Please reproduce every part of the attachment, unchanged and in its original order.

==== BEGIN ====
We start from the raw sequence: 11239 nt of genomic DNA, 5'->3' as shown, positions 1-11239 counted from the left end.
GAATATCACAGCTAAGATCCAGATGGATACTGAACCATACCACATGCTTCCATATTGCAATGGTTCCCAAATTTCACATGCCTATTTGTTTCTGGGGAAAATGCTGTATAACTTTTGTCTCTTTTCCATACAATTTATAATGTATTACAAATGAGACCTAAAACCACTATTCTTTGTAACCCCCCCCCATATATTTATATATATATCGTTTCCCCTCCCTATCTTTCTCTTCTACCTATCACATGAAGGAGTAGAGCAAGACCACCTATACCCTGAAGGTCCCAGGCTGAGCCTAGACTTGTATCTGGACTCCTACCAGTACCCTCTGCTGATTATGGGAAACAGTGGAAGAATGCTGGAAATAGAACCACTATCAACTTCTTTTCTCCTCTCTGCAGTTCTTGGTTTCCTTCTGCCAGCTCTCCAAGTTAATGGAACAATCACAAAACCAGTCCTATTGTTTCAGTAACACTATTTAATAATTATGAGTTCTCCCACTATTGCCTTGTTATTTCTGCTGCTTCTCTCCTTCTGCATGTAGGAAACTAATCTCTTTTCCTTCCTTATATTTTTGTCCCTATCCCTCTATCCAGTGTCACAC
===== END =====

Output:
We start from the raw sequence: 11239 nt of genomic DNA, 5'->3' as shown, positions 1-11239 counted from the left end.
GAATATCACAGCTAAGATCCAGATGGATACTGAACCATACCACATGCTTCCATATTGCAATGGTTCCCAAATTTCACATGCCTATTTGTTTCTGGGGAAAATGCTGTATAACTTTTGTCTCTTTTCCATACAATTTATAATGTATTACAAATGAGACCTAAAACCACTATTCTTTGTAACCCCCCCCCATATATTTATATATATATCGTTTCCCCTCCCTATCTTTCTCTTCTACCTATCACATGAAGGAGTAGAGCAAGACCACCTATACCCTGAAGGTCCCAGGCTGAGCCTAGACTTGTATCTGGACTCCTACCAGTACCCTCTGCTGATTATGGGAAACAGTGGAAGAATGCTGGAAATAGAACCACTATCAACTTCTTTTCTCCTCTCTGCAGTTCTTGGTTTCCTTCTGCCAGCTCTCCAAGTTAATGGAACAATCACAAAACCAGTCCTATTGTTTCAGTAACACTATTTAATAATTATGAGTTCTCCCACTATTGCCTTGTTATTTCTGCTGCTTCTCTCCTTCTGCATGTAGGAAACTAATCTCTTTTCCTTCCTTATATTTTTGTCCCTATCCCTCTATCCAGTGTCACAC